Posted on Categories Habitats, Land Use, WildlifeTags , , , , ,

U.S. Fish & Wildlife finally produces recovery plan for the California tiger salamander in Sonoma County

A federal plan for preserving the endangered California tiger salamander and three wildflower species calls for the purchase of 15,000 acres of land in the Santa Rosa Plain for an estimated $385 million over the next 50 years.
The 144-page plan from the U.S. Fish and Wildlife Service is not legally binding on any public or private landowners, but serves as a road map for recovery of the black-and-yellow amphibian that has frustrated Sonoma County builders and piled millions of dollars onto the cost of major developments, like the expansion of runways at the Charles M. Schulz-Sonoma County Airport.
But biologists are committed to saving the seldom-seen salamanders that have lost more than 80 percent of their habitat, primarily because of urban growth that has intensified over the past 20 years, according to the federal blueprint.
“With a recovery plan we can fight threats like habitat destruction that have pushed these salamanders to the brink of extinction,” said Jenny Loda, a biologist and attorney with the Center for Biological Diversity, the conservation group whose lawsuit in 2012 prompted work on the plan released Monday by the federal wildlife agency.
The federal document aims to bolster three endangered flowering plants — Sonoma sunshine, Burke’s goldfields and Sebastopol meadowfoam — that grow only in seasonal wetlands.
The size of the salamander population is difficult to estimate, given the animal’s reclusive habits, but its historic range in Sonoma County of about 100,000 acres has been pared to about 20,000 acres of “fragmented habitat,” the plan said.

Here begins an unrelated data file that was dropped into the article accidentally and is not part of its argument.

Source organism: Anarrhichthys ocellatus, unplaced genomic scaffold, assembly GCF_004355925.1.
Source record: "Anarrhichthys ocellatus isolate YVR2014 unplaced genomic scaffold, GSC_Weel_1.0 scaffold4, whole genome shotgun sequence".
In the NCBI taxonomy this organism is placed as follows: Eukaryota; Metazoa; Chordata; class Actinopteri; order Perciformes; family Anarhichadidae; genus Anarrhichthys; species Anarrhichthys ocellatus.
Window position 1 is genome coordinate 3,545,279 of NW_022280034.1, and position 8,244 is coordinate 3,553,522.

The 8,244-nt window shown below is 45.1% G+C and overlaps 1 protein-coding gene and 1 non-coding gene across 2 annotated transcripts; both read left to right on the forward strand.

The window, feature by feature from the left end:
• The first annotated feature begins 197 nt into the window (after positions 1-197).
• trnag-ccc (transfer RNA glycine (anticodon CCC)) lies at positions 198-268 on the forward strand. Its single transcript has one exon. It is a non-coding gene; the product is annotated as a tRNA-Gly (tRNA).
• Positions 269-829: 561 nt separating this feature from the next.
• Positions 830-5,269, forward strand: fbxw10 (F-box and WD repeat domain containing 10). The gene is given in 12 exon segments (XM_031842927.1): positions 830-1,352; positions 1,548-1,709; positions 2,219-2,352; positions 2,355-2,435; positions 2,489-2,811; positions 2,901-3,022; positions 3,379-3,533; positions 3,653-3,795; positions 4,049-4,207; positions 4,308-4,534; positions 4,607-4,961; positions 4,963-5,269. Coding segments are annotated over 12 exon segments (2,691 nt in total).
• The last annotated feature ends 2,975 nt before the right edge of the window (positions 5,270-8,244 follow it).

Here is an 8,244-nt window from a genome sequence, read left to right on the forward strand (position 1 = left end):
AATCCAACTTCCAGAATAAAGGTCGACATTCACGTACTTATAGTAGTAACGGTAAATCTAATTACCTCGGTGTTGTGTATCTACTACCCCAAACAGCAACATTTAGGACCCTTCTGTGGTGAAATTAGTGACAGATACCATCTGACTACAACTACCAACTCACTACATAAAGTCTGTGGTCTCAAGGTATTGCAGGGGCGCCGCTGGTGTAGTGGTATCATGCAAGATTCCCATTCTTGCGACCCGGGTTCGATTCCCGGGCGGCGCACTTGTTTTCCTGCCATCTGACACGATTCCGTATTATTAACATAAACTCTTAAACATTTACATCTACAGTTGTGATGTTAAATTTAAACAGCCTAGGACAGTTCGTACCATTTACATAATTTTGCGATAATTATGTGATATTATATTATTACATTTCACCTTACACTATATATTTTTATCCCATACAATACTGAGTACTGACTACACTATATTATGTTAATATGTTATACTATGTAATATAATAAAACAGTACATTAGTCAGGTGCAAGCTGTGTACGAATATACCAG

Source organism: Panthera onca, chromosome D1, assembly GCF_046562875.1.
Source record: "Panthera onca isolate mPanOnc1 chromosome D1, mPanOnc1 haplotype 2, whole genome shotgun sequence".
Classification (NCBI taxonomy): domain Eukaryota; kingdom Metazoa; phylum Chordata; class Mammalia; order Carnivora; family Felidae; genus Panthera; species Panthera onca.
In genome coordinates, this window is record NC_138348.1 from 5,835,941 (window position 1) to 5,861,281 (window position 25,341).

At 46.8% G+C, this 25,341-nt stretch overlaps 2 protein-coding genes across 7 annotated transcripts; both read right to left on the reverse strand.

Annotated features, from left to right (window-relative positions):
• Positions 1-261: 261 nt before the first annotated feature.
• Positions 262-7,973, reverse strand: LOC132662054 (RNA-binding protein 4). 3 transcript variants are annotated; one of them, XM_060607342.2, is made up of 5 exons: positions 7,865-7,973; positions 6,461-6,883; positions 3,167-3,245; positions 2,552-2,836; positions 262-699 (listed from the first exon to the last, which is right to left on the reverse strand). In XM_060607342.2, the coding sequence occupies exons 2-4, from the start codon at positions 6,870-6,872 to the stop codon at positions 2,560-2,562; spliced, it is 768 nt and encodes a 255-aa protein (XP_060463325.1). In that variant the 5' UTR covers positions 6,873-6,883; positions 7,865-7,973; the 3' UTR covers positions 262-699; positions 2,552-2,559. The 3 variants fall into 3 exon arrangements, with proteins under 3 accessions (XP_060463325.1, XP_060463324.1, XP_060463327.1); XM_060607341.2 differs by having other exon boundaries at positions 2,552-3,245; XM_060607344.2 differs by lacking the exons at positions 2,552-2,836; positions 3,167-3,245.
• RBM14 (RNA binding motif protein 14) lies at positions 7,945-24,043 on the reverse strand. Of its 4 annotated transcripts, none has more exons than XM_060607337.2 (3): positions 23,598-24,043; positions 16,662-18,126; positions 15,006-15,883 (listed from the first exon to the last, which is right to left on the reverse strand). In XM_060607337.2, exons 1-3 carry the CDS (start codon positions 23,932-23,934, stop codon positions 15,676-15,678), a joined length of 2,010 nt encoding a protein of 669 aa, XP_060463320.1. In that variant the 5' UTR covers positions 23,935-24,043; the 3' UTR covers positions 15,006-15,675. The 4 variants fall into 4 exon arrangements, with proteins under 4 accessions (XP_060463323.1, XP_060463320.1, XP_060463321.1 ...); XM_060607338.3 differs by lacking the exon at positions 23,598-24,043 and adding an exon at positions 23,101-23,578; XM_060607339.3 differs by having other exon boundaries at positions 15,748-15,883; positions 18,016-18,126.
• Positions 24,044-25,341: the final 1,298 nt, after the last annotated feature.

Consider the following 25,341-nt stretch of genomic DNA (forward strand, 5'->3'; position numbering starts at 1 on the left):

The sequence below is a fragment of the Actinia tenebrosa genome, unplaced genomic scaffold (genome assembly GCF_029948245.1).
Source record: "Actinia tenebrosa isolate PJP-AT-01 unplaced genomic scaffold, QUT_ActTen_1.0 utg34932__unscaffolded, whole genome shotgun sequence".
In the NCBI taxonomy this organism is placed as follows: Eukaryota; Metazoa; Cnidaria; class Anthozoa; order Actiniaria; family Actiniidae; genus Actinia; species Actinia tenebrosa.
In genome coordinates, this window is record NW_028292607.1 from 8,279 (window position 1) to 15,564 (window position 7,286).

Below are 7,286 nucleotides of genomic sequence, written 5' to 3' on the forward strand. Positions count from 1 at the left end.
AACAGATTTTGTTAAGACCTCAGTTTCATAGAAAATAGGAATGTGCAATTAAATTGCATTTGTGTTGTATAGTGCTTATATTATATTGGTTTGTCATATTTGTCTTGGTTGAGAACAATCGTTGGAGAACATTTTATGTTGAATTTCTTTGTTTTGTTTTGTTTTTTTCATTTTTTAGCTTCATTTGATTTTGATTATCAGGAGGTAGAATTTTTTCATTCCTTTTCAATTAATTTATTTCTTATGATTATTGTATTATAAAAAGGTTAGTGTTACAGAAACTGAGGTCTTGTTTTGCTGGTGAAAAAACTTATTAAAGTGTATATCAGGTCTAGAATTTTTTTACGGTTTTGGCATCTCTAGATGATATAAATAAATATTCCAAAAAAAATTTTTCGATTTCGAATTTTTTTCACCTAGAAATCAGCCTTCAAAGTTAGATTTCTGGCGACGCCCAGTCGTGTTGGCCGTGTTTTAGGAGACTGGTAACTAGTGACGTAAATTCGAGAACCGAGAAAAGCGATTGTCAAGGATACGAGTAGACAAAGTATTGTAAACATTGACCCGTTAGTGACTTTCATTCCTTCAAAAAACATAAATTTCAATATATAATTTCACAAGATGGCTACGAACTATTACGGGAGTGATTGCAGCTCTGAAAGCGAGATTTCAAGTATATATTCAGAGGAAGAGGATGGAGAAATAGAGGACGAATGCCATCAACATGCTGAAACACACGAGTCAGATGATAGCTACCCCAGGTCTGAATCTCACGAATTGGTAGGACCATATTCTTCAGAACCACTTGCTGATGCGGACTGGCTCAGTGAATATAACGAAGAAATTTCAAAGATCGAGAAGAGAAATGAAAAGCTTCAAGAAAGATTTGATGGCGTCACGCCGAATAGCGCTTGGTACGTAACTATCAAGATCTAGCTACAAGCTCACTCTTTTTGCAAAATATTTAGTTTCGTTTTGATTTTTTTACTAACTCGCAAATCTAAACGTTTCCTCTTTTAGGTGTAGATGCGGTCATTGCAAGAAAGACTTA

Tiger salamanders inhabit the Santa Rosa Plain, a narrow band of land from Cotati to Windsor, with a concentration of the amphibians between southwest Santa Rosa and Rohnert Park.
“They are in trouble,” said Josh Hull, a recovery division chief for Fish and Wildlife. The species’ endangered classification means they are “likely to become extinct in the foreseeable future.”
Read more at: Feds say $385 million needed to save California tiger salamander, endangered plants on Santa Rosa Plain | The Press Democrat

Posted on Categories Habitats, WildlifeTags , ,

Appreciating the magic of Sonoma County’s vernal pools 

A rare and showy plant is blooming right now. Its name is “Sonoma Sunshine” (Blennosperma bakeri), and it is aptly labeled, as it beams a brilliant shade of yellow. What makes this plant so special is that the world’s entire population is right here in Sonoma County, and it occupies a unique and often overlooked habitat in our region: vernal pools.
Vernal pools are places on the landscape that hold water in spring but dry up completely in summer. If you think about it, that’s a hard place to be a plant, so vernal pools are home to plants with innovative strategies for survival. Most of them are annuals, meaning they go through their entire life cycle in one season and survive the hot, dry summer season as seeds.
Sonoma Sunshine is one of these.
In the early spring the seeds germinate in the shallow saturated waters of the vernal pool and send roots down and leaves upward. The plant grows quickly in full knowledge that its time is limited. It reaches up toward the sky and develops its showy daisy-like flower. And then it waits.
Read more at: Appreciating the magic of Sonoma County’s vernal pools | The Press Democrat